Pictured L-R: Recipients of the ECR Enabling Scheme Dr Diana Matovic, Dr Jincheol Kim, Dr Kirstin Mills and Dr Samantha Spanos
Congratulations to the 25 early career researchers (ECRs) recently awarded micro-funding from the ECR Enabling Scheme (EES). The scheme is funded by the DVCR and delivered by the PVC (Research Performance and Development) team to provide ECRs with up to $3000 to enhance their research prospects.
Funds can be requested for equipment purchase, research assistant support, workshops or training, transcription services, open-access publication costs and research-related travel including for conferences or fieldwork.
The scheme also creates an opportunity for ECRs to participate in a grant assessment panel. Formed by ECRs from across the faculties, the panels provide guidance and feedback to all applicants on the strength and weaknesses of their applications, providing a learning opportunity for future grant applications.
Among the recipients were Dr Diana Matovic, Dr Jincheol Kim, Dr Kirstin Mills and Dr Samantha Spanos.
Dr Spanos, from the Australian Institute of Health Innovation, says: “The EES funds will enable me to present my research on quality measurement in primary care skin cancer management at the International Society for Quality in Health Care (ISQua) conference in Seoul this year and collaborate with international researchers in this field.”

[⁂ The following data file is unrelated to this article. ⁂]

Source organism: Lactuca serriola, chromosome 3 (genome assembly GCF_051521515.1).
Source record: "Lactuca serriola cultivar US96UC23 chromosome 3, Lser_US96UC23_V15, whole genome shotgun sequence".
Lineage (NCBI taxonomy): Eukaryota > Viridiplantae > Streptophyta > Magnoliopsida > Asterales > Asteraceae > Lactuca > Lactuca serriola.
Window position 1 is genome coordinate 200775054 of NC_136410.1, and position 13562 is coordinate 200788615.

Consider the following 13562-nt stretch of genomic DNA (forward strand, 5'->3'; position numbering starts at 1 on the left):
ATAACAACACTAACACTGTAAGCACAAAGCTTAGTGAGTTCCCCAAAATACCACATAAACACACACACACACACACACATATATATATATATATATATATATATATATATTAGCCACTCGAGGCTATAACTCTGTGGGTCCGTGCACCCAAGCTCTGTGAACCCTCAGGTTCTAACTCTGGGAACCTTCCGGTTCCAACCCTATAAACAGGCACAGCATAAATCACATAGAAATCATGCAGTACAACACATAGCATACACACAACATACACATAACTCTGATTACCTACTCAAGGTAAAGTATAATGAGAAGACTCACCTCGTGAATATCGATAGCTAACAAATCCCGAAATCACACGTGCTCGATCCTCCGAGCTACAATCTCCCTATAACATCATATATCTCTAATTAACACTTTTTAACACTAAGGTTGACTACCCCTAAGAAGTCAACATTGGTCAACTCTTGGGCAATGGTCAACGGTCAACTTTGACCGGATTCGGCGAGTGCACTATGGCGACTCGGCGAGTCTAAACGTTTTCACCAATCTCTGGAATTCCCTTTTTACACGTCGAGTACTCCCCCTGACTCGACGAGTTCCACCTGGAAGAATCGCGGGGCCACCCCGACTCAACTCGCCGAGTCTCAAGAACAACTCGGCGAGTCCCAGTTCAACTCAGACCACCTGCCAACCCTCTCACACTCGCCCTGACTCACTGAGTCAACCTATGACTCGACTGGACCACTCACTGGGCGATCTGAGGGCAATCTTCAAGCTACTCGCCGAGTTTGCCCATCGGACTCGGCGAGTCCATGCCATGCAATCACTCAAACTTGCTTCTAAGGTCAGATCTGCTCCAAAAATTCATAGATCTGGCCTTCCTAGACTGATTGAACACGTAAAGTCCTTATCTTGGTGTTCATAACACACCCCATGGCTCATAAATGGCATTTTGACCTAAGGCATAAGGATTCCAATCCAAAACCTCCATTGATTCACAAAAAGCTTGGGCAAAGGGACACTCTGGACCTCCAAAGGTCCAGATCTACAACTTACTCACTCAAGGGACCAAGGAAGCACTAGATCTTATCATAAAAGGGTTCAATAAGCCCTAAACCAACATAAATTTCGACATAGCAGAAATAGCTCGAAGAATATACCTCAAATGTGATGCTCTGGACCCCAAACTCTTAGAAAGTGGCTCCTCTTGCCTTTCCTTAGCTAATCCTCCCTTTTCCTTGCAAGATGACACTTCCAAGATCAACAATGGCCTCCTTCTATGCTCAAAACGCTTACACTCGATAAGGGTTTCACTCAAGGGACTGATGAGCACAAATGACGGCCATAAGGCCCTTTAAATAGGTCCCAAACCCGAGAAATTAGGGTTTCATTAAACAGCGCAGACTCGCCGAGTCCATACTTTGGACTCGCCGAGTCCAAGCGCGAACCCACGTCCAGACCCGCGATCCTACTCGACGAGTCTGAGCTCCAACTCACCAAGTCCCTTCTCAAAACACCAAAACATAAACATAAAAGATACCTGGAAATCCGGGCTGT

EES Grant recipients
|Faculty of Arts||
|Faculty of Medicine, Health and Human Sciences||
|Faculty of Science and Engineering||
|Macquarie Business School||
Dr Jincheol Kim will use the EES funding to develop a material stabilisation technology for perovskite solar cells. This technology will help the cells to reach their full potential in reducing carbon emissions.
He says: “Applying for the EES scheme was a valuable experience that helped me improve my proposal writing skills and gave me access to essential equipment for engaging in further research funding opportunities.”
Dr Mills says the funding will enable the Open Access publication of some of her most innovative research, which identifies new forms of Gothic literature in the 19th century and now.
“Publishing Open Access is important to increase the visibility, reach and impact of my work ahead of my larger, developing projects,” she adds.
Dr Diana Matovic will access her funding to support a study that aims to identify the barriers to, and enablers of, social participation and isolation in older adults with cognitive impairment.
“This funding will allow me to begin to build my independence as a researcher by leading my own projects, increase my number of first-author publications, and seek further funding to use the results from this study to develop and test an intervention to increase social participation in people with cognitive impairment and their supporters,” adds Dr Matovic.
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